The significance of a detected colon polyp matches closely with the confidence score of an interpreting radiologist using virtual colonoscopy. This suggests that virtual colonoscopy may help determine if polyp removal is truly needed, thereby avoiding overuse of invasive conventional colonoscopy, according to a new study in the December 2004 issue of the American Journal of Roentgenology.
Virtual colonoscopy is a relatively noninvasive examination that uses a CT scan to evaluate the colon for polyps. "Among the benefits of virtual colonoscopy are that, unlike conventional colonoscopy, the procedure does not require intravenous pain medications, sedation or recovery room time," said Perry J. Pickhardt, MD, from the University of Wisconsin Medical School and lead author on the paper.
For the study, 1,339 patients with no symptoms underwent both virtual colonoscopy and conventional colonoscopy. A total of 305 polyps were found at virtual colonoscopy that were 6 mm or larger, the size at which the physician needs to decide how to treat the patient. For those polyps, the likelihood that the polyp was found at conventional colonoscopy and that it was potentially precancerous correlated closely with the confidence score of the interpreting radiologist.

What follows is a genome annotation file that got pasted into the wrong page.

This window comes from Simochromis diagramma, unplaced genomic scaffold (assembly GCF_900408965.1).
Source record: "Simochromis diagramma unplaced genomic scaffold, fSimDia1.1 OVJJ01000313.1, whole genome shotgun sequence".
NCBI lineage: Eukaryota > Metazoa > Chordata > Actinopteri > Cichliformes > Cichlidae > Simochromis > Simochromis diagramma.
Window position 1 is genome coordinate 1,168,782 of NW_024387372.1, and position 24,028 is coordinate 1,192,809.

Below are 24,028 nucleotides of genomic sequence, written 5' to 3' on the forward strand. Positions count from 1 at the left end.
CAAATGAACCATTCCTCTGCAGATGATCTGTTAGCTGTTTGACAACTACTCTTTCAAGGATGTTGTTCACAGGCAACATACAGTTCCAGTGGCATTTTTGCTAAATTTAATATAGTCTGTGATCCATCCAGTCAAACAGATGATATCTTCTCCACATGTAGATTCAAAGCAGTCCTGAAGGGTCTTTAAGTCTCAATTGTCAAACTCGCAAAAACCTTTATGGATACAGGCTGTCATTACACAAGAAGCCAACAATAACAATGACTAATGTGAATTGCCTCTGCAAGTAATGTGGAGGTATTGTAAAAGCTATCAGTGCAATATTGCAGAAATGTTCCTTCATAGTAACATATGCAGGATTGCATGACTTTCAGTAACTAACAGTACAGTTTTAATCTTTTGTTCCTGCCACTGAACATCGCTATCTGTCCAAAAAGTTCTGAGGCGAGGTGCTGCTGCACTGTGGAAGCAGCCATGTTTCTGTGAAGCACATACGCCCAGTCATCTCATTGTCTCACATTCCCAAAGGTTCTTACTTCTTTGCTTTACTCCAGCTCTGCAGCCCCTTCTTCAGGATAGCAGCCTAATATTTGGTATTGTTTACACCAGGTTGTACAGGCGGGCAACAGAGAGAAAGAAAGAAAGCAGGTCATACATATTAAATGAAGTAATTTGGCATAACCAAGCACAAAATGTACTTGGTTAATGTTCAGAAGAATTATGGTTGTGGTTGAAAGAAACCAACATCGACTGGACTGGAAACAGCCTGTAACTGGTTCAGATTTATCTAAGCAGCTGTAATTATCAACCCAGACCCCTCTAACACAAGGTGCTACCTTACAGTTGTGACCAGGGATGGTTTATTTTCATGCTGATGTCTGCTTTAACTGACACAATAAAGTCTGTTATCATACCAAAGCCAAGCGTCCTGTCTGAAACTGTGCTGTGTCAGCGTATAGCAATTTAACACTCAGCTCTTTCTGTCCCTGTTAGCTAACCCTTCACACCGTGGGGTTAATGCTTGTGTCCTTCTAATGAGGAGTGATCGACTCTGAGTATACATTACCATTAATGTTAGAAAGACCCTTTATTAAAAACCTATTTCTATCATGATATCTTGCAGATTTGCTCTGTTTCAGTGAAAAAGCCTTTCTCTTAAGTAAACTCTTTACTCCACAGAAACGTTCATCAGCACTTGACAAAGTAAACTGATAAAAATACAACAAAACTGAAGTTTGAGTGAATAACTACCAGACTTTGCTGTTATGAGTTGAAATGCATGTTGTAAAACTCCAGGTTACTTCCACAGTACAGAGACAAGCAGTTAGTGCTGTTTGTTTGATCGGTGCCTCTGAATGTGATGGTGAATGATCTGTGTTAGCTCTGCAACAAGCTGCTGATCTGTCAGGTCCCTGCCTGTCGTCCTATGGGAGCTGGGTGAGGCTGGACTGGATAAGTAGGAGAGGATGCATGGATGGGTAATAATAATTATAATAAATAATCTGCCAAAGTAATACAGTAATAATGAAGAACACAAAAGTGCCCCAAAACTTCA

Jason Ocker | EurekAlert!
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The Max Planck Institute for Physics (MPP) is opening up a new research field. A workshop from November 21 - 22, 2016 will mark the start of activities for an innovative axion experiment. Axions are still only purely hypothetical particles. Their detection could solve two fundamental problems in particle physics: What dark matter consists of and why it has not yet been possible to directly observe a CP violation for the strong interaction.
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